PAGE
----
The Voice

Thank You, Marcia Langton, for Your Candour

I wonder if it is dawning on Anthony Albanese that he is riding a tiger?  Last May, as he claimed victory on election night, his first promise was to implement the Uluru Statement ‘in full’.  He repeated that pledge last week at the National Press Club, where he had the nerve to describe the Uluru Statement as “a generous invitation from First Australians to join them in devising a better future for all Australians”. He is trivialising this complex proposal when he describes it as ‘only good manners’, ‘a hand outstretched in friendship’ and a ‘generous invitation on the part of our first nations people’.

Basically, the Prime Minister is treating us as a simpletons, not to mention playing with fire.  By presenting this as a moral issue – selling it as a simple proposition and just good manners — rather than what it will be if the Yes case gets up, a significant change to our Constitution and a major gain for Aborigines, he is failing in his duty to manage expectations.  He has said, for example, ‘a defeated referendum would be devastating to Indigenous communities’. To put it bluntly, Aborigines will see a defeat as the rejection of Aboriginal people and nothing more than racism. They will be angry, but not at Albanese.  If it fails – as it should and needs to – and if, as I fear, violence breaks out, Albanese will bear much of the responsibility.  If this referendum succeeds it will not bring us any closer than we already are, and if it fails Albanese has made sure it drives us further apart.  It is hard to imagine a more irresponsible way to prosecute such a major change to our Constitution.

But now, after months of pooh-poohing any suggestion that matters arising from this Voice would be justiciable, an unfortunate wrinkle has appeared.  Professor Greg Craven, a staunch supporter of the Voice and adviser to the referendum working group, has decided that, yes, indeed, by including advice not just to Parliament but to the executive government as well, there is an undoubted potential for litigation: Craven writes (paywalled)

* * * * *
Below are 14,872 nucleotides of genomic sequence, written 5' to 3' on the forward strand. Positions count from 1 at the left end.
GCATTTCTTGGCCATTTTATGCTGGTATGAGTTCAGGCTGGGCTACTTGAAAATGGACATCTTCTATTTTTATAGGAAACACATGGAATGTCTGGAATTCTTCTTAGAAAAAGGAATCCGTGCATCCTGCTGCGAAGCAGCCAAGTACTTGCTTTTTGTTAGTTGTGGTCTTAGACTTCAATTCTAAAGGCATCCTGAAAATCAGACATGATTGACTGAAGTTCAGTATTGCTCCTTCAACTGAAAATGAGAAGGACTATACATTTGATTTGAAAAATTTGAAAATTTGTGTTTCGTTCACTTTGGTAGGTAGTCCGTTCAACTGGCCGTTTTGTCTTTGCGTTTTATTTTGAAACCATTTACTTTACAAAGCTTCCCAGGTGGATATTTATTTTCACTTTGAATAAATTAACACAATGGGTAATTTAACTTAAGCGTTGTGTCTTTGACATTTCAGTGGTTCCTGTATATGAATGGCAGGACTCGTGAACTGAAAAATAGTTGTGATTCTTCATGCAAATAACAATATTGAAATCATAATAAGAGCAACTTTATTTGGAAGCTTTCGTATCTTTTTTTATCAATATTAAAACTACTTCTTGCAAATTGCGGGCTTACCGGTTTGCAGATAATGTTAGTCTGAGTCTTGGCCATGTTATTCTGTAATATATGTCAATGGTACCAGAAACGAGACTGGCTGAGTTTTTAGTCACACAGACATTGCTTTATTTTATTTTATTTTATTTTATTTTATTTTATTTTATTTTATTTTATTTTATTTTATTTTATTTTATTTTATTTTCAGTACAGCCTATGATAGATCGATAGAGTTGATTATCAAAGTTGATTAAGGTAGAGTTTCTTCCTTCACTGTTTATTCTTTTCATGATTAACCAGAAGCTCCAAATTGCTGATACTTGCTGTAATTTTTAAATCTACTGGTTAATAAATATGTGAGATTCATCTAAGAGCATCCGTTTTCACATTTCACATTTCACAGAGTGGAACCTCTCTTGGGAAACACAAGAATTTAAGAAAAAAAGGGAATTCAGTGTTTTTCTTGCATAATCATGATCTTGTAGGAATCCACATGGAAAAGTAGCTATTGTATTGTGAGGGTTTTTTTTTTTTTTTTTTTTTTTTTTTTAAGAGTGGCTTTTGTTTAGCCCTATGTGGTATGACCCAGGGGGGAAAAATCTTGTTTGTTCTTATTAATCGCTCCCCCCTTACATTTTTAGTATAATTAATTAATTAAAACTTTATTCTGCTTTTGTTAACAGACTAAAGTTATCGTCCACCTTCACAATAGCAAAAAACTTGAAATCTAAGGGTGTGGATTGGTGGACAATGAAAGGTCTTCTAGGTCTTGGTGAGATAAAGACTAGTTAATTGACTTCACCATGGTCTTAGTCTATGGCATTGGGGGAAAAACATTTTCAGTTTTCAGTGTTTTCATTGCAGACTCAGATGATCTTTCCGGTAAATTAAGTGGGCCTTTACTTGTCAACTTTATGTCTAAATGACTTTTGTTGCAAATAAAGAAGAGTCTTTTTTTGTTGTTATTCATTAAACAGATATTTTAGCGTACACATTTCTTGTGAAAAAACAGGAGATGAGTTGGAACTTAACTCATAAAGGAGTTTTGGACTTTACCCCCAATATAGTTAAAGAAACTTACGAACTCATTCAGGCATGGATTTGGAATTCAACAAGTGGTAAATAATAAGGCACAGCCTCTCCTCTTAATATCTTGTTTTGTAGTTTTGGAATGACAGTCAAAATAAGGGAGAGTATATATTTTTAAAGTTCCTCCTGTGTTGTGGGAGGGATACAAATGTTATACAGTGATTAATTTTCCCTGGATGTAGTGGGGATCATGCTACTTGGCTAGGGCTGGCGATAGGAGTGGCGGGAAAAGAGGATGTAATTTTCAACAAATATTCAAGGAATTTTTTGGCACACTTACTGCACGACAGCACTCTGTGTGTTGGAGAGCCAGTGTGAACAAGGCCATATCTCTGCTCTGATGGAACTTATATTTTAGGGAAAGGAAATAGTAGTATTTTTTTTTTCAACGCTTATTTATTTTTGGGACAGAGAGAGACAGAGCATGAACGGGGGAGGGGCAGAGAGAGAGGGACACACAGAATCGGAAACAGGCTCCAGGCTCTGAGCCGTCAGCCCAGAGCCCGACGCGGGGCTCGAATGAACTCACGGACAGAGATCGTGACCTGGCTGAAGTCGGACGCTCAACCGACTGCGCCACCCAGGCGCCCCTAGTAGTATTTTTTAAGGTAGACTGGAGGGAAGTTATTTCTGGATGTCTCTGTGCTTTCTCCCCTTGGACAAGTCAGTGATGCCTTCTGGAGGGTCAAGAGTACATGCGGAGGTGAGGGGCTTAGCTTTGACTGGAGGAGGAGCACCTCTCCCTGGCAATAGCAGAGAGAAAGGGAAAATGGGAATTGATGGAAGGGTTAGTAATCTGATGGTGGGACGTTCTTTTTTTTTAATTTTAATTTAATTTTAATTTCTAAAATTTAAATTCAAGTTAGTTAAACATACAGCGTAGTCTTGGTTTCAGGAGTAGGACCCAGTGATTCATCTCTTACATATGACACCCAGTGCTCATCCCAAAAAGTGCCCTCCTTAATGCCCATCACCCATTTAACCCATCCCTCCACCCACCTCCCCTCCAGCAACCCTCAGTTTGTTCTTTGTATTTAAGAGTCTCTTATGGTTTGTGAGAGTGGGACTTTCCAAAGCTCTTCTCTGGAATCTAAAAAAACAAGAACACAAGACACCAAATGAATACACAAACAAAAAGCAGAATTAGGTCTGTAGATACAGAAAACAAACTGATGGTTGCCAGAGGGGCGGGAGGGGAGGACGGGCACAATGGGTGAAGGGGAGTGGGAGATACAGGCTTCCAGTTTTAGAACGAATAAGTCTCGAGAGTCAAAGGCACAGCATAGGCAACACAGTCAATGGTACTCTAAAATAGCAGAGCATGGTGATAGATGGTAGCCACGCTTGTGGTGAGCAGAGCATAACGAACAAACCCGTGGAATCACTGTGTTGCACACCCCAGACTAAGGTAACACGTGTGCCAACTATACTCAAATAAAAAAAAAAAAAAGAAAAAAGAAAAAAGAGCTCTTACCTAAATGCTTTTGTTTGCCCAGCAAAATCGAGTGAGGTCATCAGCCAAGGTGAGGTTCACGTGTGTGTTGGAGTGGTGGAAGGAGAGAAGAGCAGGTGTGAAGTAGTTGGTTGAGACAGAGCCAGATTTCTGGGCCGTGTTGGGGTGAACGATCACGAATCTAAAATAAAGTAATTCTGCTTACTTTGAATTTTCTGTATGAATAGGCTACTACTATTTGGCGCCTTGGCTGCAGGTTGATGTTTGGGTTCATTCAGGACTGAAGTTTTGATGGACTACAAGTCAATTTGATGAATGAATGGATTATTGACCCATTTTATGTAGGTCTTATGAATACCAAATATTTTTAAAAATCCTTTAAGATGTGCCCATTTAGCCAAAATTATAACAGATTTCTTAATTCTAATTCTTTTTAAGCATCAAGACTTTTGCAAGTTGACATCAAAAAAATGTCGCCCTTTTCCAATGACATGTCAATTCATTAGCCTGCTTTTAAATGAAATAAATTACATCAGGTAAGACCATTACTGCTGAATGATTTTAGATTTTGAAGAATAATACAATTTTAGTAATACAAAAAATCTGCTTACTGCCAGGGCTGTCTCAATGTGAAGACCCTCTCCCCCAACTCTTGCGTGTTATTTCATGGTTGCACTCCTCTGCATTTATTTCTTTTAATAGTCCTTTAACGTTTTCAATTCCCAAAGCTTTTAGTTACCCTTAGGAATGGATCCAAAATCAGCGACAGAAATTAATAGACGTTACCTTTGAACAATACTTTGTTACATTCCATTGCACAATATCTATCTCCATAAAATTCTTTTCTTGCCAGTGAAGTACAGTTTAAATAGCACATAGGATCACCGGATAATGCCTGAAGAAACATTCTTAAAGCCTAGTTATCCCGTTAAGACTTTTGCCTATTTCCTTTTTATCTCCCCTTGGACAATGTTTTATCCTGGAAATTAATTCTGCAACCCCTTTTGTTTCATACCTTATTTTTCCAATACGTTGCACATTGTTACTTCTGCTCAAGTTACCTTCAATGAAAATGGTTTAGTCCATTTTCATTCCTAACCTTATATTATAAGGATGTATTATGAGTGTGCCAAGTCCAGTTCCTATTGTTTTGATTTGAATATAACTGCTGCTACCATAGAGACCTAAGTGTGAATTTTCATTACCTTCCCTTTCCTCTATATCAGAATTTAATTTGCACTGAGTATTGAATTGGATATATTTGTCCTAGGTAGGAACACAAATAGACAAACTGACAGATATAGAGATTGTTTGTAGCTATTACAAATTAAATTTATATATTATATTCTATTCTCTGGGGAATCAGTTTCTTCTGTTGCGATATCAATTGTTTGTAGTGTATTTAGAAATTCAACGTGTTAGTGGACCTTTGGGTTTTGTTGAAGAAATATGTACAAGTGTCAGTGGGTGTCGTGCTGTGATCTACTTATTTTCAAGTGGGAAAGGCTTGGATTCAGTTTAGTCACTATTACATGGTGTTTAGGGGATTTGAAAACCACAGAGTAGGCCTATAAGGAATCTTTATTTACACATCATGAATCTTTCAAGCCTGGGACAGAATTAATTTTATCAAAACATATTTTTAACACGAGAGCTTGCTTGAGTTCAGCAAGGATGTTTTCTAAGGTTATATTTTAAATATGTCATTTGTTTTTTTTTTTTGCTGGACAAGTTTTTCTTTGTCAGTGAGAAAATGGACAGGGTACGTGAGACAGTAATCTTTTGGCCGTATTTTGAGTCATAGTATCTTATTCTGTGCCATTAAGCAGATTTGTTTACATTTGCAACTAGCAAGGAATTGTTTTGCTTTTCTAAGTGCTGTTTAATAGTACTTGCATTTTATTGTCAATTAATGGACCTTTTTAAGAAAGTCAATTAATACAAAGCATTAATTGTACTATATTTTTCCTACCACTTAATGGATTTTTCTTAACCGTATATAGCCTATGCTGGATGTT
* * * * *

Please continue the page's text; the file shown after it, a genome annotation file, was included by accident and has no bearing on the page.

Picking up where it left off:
The concept of the voice has always centred upon legislation, which could never be obstructed by views from the voice. That is why it usually is called the “voice to parliament”. But it does include executive action as well. This has become a problem.

During the past few months, there have been suggestions that executive action could be challenged through the voice. Notably, two eminent former High Court judges with very different views of the voice – Ken Hayne and Ian Callinan – have each suggested executive action might be open to attack. Right or wrong, the issue has been launched.

Hayne, a fellow member of the government’s Constitutional Expert Group, says the problem is minimal. In practice, the situation would be very rare. Anyway, it would only delay a government decision, not stop it.

Craven’s particular example is:

In a national crisis, the prime minister urgently needs to deploy strategic aircraft in the Northern Territory. They are a natural target. The Territory has a disproportionately high Indigenous population. The government does not wait for the voice, there is a challenge, and the move is “delayed”. But time is critical. The political optics are awful. Government is paralysed.

That flies in the face of Albanese’s repeated assertion that the Voice would be advisory only, that it would have no veto.

Following Craven’s contribution, it was reported in The Australian (paywalled):

Anthony Albanese has flagged changing the draft constitutional amendment for a voice to parliament so it cannot make representations to executive government, as he accused critics of “pretending” there is not already clear detail.

The Prime Minister said he was not being prescriptive about his proposed change to the Constitution, which says the voice “may make representations to parliament and the executive government on matters relating to Aboriginal and Torres Strait Islander peoples”, and wanted to bring as many people as possible on the “journey” to constitutional recognition.